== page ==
A panel of three judges in the Buenos Aires City Criminal Appeals court ruled unanimously Tuesday to move the probe into the death of special prosecutor Alberto Nisman to federal court, where political murder cases are heard.
Nisman was found dead of a gunshot wound to the head in his Buenos Aires apartment on January 18, 2015, just hours before he was scheduled to present evidence implicating President Cristina Fernandez de Kirchner in a coverup to protect Iran from prosecution for involvement in the July 18, 1994 bombing of the AMIA Jewish Community Center. The attack killed 85 people and left hundreds more wounded.
After Nisman’s death the case against Fernandez was dismissed – but the evidence did not. Nisman had sent an email to three friends with a backup of his research and report.
Former Argentine counterintelligence chief Jaime Stiuso, a friend of Nisman’s who may have been one of the recipients of those emails, was fired by then-president Fernandez. Stiuso testified in court earlier this month and it is believed that his testimony provided the evidence needed to send the case to federal court.
In the court’s decision, two of the three judges wrote: “It is plausible to give credit to the hypothesis suggested by the accusers, both public and private, to assume that the death of Alberto Natalio Nisman could also be a result of the activity of a third party.”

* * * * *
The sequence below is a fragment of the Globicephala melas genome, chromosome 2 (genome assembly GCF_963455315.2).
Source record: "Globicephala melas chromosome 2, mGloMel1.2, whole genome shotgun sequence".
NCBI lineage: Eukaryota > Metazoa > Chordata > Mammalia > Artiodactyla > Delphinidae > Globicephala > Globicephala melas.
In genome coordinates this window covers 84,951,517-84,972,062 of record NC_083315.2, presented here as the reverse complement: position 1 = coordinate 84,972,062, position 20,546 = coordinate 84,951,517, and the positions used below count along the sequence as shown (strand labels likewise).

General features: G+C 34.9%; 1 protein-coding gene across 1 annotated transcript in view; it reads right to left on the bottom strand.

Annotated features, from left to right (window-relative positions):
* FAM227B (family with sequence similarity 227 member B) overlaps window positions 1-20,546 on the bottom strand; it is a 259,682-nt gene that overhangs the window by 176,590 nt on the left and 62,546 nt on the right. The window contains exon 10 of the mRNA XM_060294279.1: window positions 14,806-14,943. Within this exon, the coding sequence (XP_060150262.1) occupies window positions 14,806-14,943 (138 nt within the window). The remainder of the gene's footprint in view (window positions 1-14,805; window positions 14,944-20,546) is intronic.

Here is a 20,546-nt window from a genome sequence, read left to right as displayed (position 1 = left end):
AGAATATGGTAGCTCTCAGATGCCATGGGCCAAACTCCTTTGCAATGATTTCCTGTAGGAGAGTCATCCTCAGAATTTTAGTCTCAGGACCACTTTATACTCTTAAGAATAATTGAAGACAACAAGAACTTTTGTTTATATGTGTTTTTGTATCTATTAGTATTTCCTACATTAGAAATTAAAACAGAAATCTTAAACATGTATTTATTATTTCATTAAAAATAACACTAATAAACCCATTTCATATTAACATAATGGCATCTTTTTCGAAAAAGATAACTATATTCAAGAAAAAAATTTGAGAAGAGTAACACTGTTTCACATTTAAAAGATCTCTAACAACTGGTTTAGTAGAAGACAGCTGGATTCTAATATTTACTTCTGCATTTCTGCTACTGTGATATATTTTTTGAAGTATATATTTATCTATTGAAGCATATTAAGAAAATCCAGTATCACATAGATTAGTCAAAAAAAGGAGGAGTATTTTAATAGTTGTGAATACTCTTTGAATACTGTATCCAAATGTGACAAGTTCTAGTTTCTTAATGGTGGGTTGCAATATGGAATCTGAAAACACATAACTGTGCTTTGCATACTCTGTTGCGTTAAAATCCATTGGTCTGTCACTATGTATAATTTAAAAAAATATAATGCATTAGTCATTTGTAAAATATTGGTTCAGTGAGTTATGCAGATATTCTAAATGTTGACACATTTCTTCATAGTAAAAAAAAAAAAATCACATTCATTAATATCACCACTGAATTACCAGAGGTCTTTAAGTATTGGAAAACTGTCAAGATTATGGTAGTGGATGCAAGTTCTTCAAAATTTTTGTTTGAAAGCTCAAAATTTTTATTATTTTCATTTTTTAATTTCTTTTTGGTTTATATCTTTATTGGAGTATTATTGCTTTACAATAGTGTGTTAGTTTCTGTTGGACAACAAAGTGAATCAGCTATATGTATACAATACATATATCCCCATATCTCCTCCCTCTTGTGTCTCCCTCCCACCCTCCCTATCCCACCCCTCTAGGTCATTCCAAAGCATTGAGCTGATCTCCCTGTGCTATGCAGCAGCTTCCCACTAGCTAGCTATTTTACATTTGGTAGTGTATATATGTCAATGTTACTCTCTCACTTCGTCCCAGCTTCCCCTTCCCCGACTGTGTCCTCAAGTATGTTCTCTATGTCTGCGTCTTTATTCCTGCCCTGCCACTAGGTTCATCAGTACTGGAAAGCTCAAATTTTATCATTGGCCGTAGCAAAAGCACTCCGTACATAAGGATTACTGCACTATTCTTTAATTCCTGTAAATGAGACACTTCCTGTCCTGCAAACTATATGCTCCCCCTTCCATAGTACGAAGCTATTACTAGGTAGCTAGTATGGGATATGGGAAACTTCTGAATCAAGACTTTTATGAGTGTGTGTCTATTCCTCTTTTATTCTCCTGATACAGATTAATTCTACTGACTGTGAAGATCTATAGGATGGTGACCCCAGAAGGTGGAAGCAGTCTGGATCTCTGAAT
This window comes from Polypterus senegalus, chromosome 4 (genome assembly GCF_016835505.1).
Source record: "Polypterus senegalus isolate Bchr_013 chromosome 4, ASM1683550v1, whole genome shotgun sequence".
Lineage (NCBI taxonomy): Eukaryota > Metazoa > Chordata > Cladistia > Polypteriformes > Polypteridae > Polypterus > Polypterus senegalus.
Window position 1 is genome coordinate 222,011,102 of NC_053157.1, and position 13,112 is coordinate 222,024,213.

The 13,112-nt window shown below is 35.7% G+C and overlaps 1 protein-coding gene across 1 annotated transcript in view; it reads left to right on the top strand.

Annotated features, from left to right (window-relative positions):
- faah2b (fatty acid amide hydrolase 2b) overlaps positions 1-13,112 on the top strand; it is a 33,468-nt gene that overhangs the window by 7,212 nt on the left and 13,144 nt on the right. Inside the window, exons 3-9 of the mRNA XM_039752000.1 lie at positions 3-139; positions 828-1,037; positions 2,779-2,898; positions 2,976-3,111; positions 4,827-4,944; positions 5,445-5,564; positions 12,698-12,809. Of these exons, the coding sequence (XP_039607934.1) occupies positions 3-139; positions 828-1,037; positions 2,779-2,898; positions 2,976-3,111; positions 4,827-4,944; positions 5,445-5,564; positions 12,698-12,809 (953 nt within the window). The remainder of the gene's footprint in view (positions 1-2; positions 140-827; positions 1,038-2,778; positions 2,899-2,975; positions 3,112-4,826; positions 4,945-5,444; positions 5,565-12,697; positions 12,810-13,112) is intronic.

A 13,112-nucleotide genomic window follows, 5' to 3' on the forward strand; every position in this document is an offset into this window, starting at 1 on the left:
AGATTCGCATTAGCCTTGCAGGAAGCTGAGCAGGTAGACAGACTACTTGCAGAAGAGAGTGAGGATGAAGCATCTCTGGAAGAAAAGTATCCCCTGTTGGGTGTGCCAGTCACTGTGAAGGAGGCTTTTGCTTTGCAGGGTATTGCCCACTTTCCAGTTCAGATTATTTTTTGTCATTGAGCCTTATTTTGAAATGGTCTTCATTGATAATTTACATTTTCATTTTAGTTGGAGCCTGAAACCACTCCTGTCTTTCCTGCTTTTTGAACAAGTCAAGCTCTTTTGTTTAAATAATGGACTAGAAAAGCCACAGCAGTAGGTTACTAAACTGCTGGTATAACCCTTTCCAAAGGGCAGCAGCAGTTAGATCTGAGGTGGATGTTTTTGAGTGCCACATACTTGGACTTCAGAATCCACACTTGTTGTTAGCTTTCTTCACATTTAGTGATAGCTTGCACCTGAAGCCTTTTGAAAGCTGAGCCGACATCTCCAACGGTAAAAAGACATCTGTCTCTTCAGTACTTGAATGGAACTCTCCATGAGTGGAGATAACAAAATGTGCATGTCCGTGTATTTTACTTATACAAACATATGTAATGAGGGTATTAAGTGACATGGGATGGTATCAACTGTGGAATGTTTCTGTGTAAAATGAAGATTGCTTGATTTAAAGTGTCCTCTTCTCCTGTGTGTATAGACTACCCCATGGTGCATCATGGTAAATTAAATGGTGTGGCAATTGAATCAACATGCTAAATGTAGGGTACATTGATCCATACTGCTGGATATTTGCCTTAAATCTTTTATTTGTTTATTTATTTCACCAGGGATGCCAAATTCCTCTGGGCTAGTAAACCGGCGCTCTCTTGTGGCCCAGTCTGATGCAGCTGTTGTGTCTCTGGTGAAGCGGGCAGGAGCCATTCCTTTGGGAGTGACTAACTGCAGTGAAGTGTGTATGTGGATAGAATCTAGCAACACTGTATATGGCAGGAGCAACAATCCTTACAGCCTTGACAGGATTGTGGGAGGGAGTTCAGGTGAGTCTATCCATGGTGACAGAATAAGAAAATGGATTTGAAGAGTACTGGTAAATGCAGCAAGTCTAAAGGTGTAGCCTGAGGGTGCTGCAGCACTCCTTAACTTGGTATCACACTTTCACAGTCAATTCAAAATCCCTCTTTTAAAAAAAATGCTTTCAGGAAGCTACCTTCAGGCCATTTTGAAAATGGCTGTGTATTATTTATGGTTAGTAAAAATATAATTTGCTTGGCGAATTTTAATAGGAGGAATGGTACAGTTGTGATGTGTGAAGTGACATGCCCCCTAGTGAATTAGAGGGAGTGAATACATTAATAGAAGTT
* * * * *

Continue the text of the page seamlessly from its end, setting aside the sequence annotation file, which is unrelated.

In the weeks before his death, Nisman had received numerous threats, including one emailed to him that was read to the court by Manuel Romero Victorica, an attorney for Nisman’s ex-wife, the former federal judge Sandra Arroyo Salgado.
“We will make true our promise to kill you and your family, but before that, we will make you look like sh*t in public and in the media… We’ve already managed to separate you from the AMIA case and we’ve gotten Argentina a deal with Iran without you.”
Attorney Pablo Lanusse, representing Nisman’s mother Sara Garfunkel, likewise asked the court to send the case to federal court.
“Nisman was assassinated in order to impede the progress of his work on behalf of the state,” said Lanusse. “This case is screaming for a transfer to the federal courts, because it must be recognized that Nisman was murdered.”